We are a team of many, working for the sake of all. Through a growing network of community partners, stakeholders, and citizens, we are working to address economic opportunity, early childhood education, school-based health, quality neighborhoods, and health care access. Together, we strive to improve the health of all people in our community by focusing attention on the most vulnerable. Learn more about how you can take action to support this mission.
Rachel Barth earned a Bachelor’s Degree in Psychology from Eastern Illinois University and a Master’s in Social Work with a community concentration from Saint Louis University (SLU). During her time at SLU, she worked on research studies examining the impact of a microloan program in a rural community in Haiti and the impact of the redevelopment of downtown St. Louis. Rachel joined the Brown School at Washington University in 2012 with the Center for Public Health Systems Science where she worked on an evaluation of the Missouri Foundation for Health’s Healthy and Active Communities initiative and the Best Practices User Guide project funded by the Centers for Disease Control and Prevention. Rachel joined the For the Sake of All project team in 2015. As Project Coordinator, Rachel leads the research activities of the project.
Laura Brossart is the Assistant Director of Communications and Dissemination for the Center for Public Health System Science at Washington University’s Brown School. She directs the Center’s communication plan and activities, overseeing all internal and external print and electronic communications with Center partners. Laura also oversees the design, development, and production of all Center evaluation and research products (print, web, and interactive). Additionally, Laura serves as the Co-Investigator for the User Guide project, funded by the Centers for Disease Control and Prevention. The User Guides are a series of implementation guides on specific topics within the State and Community Interventions category of the CDC’s 2014 Best Practices for Comprehensive Tobacco Control Programs. Laura joined the FSOA project team in 2014 and has been instrumental in development of Discussion Guides and Action Toolkits, as well as other project communications tools, including the FSOA website. She will continue to help guide project communications and dissemination efforts.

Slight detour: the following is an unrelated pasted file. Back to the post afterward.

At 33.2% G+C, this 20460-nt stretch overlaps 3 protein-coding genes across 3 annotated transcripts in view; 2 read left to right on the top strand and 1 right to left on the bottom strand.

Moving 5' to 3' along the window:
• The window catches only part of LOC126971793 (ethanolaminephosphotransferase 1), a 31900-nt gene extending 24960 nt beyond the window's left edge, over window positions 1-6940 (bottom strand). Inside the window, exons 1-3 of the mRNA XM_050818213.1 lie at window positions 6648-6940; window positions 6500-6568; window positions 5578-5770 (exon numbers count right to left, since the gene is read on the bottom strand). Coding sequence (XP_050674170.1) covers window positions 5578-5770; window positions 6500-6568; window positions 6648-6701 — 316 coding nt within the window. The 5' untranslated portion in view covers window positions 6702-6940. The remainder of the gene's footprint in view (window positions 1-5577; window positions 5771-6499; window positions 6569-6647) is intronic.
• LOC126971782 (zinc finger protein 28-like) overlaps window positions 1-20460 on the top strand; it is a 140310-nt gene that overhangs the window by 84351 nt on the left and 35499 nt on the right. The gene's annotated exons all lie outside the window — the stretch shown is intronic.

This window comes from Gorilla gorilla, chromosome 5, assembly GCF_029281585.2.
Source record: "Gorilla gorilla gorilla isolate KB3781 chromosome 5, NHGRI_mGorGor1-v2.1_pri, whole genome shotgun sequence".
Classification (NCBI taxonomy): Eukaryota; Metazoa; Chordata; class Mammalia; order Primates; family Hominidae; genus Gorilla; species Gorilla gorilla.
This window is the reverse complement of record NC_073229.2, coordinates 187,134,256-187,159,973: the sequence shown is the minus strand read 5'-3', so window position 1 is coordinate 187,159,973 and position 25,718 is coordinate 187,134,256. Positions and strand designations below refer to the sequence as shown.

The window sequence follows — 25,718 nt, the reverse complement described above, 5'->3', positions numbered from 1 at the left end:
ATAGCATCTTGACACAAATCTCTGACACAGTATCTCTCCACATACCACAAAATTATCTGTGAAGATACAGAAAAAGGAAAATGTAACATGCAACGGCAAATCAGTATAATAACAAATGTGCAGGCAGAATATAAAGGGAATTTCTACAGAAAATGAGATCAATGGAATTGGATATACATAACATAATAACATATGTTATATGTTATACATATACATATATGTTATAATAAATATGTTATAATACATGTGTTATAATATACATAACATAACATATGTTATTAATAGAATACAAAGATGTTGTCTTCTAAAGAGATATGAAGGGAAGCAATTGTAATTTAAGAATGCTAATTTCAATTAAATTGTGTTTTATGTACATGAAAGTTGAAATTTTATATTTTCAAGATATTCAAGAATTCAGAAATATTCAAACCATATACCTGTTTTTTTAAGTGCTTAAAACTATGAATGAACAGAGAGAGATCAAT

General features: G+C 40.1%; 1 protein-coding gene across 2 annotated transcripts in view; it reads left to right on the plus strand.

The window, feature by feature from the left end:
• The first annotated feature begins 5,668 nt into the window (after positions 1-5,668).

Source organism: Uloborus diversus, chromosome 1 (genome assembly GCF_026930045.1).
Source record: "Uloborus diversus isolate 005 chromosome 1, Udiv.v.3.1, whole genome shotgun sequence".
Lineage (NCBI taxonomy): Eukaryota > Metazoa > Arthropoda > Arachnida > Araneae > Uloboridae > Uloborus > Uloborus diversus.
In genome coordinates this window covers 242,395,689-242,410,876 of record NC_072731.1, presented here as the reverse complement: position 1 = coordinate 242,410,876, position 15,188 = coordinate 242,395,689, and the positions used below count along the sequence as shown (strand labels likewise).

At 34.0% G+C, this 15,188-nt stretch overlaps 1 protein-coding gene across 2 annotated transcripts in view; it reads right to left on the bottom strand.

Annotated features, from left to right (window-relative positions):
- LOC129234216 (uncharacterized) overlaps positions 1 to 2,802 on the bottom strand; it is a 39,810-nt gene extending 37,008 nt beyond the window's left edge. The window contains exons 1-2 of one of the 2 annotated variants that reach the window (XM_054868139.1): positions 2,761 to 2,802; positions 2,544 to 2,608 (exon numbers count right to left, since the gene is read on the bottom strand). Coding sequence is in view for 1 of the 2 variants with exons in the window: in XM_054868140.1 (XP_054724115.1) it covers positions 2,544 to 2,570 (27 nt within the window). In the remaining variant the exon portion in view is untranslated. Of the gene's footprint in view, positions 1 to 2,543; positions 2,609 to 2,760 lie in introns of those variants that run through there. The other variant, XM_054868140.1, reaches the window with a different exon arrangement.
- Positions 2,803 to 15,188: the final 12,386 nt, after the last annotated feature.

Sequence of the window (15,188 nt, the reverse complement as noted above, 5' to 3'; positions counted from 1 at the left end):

Aviva Needle earned a Bachelor of Arts degree from Yeshiva University where she was awarded a Presidential Fellowship for Community Leadership. She arrived at the Brown School with over 6 years’ experience as an accounting assistant for Washington University’s Performing Arts Department. Aviva’s experience in journalism, as a writer and editor, have been instrumental to the For the Sake of All project. She now serves as the administrative assistant with For the Sake of All and provides support for the project through event planning, technology integration, and organization of project data.
Derek is a Master’s of Public Health candidate specializing in Urban Design at Washington University’s Brown School. He earned his Bachelor of Science degree in Family Science from the School of Public Health at the University of Maryland, College Park. Derek is a proponent of a dynamic approach to improve health equity, health communication, and dissemination. His previous experience includes outreach and CDC program implementation with the Baltimore County Healthcare Access Bureau, empowering youth and developing a tobacco education and advocacy curriculum with the Truth Initiative, based in Washington, D.C., and using athletics as a vector to improve youth health outcomes with the Baltimore City Track Club and Bethesda Striders, based in Maryland. Derek joined the For the Sake of All project in the Fall of 2016 as a Master’s Research Fellow to support planning, development, and analysis.
Emily Kryzer joined the For the Sake of All team in August 2016. Prior to joining the FSOA team, Emily worked at the Center for Innovation at BJC HealthCare, where she supported efforts to better understand and address health care access challenges faced by the health system and the St. Louis community. Other project work has included supporting the Dissemination and Implementation Research Core and the Implementation Research Institute. Emily received her MSW and MPH from Washington University in St. Louis, with specialized training in research.
Nikole Lobb Dougherty is the Associate Director for the Center for Public Health System Science at Washington University’s Brown School. She leads evaluation activities for a number of Center projects, facilitates the development and implementation of the Center’s strategic plan, provides overall programmatic and operational guidance for Center staff, and identifies and implements new research and evaluation opportunities and partnerships. In addition, Nikole provides data collection, management, and analysis guidance for Center projects. Nikole’s primary interests include public health evaluation, systems-level research and evaluation, qualitative methods, data visualization, and innovative and effective dissemination and reporting. She began working as Evaluation Coordinator on the For the Sake of All project in 2014 and will continue to help guide evaluation planning and implementation.